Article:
An informative interview by Christianity Today with the new director of the Center for Bioethics and Human Dignity (CBHD), Paige Cunningham. The CBHD website has a great collection of resources on bioethical issues from an evangelical perspective.
Here’s an excerpt:
What new bioethical challenges are you considering?
We’ve been talking with people from India and Africa about issues like the black market in organ transplantation. Crossing animals and humans has been approved in the U.K. There is a shortage of human eggs, so they want to use animal eggs. The reality is that these bioethical issues are not just an American or a Western concern; they are significant frontline issues around the world.
We recently saw news that New York will begin paying women to donate eggs for research.
People who are outside evangelicalism share real concerns about the impact on women’s health and the potential exploitation of women. It’s an irony that a young, white, smart, beautiful Ivy League college student can get up to $50,000 to donate her eggs, but in New York State, the limit is $5,000. They’re not really interested in the eggs for their genetic qualities. They just want eggs to create embryos. The issue shows real potential for exploitation of women who are trying to pay off a credit card bill or a mortgage. She’ll get one-tenth of what the Ivy League woman gets, and she may risk serious impact on her health.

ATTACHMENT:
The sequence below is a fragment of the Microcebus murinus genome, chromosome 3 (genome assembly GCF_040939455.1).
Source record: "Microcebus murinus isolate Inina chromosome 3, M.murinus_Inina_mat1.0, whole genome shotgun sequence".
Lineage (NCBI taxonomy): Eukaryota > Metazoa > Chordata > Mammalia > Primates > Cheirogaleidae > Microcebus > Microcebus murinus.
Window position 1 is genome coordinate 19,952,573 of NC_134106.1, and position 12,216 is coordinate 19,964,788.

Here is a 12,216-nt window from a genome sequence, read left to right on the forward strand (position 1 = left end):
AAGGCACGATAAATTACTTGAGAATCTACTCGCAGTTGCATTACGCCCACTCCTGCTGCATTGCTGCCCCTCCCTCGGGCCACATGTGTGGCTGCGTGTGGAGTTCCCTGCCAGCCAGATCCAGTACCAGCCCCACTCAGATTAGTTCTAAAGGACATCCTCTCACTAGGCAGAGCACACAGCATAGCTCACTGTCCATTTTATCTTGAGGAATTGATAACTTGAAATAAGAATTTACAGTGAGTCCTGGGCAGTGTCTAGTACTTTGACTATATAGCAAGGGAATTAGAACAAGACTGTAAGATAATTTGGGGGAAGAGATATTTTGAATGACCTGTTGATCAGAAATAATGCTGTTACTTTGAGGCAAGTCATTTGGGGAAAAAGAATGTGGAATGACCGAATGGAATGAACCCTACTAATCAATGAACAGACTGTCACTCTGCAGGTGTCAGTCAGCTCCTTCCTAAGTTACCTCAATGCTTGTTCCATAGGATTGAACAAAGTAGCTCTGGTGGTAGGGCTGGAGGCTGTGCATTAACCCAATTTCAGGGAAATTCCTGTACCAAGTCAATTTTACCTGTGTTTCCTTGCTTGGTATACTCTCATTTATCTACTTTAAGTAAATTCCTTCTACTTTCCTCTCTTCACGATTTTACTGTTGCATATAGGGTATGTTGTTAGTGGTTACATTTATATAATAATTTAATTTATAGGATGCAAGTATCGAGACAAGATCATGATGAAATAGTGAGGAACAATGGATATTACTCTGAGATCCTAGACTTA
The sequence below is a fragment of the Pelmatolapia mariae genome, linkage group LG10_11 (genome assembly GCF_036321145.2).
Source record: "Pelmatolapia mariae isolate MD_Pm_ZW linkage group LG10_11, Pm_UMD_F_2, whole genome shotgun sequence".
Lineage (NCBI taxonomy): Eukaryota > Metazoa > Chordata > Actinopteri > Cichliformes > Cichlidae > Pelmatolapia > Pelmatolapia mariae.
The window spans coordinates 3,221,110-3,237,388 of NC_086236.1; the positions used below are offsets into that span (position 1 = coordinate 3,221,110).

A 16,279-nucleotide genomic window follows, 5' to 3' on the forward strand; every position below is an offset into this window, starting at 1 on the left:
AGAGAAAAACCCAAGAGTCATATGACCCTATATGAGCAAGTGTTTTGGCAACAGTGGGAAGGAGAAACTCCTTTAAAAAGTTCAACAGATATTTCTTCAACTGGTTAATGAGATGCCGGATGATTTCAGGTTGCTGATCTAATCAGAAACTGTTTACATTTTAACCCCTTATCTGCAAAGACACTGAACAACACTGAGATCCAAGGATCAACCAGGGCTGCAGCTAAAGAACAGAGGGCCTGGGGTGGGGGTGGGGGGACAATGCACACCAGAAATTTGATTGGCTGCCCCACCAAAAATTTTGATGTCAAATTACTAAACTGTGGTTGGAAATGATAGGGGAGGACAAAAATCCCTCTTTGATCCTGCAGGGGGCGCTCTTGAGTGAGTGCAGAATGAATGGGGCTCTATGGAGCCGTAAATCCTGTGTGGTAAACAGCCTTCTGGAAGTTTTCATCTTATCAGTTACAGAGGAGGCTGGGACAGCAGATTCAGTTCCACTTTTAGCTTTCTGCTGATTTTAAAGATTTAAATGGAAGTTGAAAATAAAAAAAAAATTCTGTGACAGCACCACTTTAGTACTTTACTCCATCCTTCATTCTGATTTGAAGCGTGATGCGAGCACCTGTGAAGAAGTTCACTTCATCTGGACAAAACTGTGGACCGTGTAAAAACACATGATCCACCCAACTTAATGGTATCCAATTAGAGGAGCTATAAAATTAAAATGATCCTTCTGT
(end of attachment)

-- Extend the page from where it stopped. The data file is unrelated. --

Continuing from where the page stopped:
What are other bioethical issues Christians need to be better educated about?
Adult stem cell research, which is using stem cells from anything other than embryos, is very successful. There are people walking around today who are alive because they had an adult stem cell treatment, using their own stem cells. There are also other alternatives to produce embryonic stem cell lines that don’t involve the destruction of an embryo: Altered Nuclear Transfer, which is still in active research, and IPS, Induced Pluripotent Stem cells. If Christians were going to pick one to be well informed on, stem cell research is probably the one I would encourage them to spend a little time with. (continue)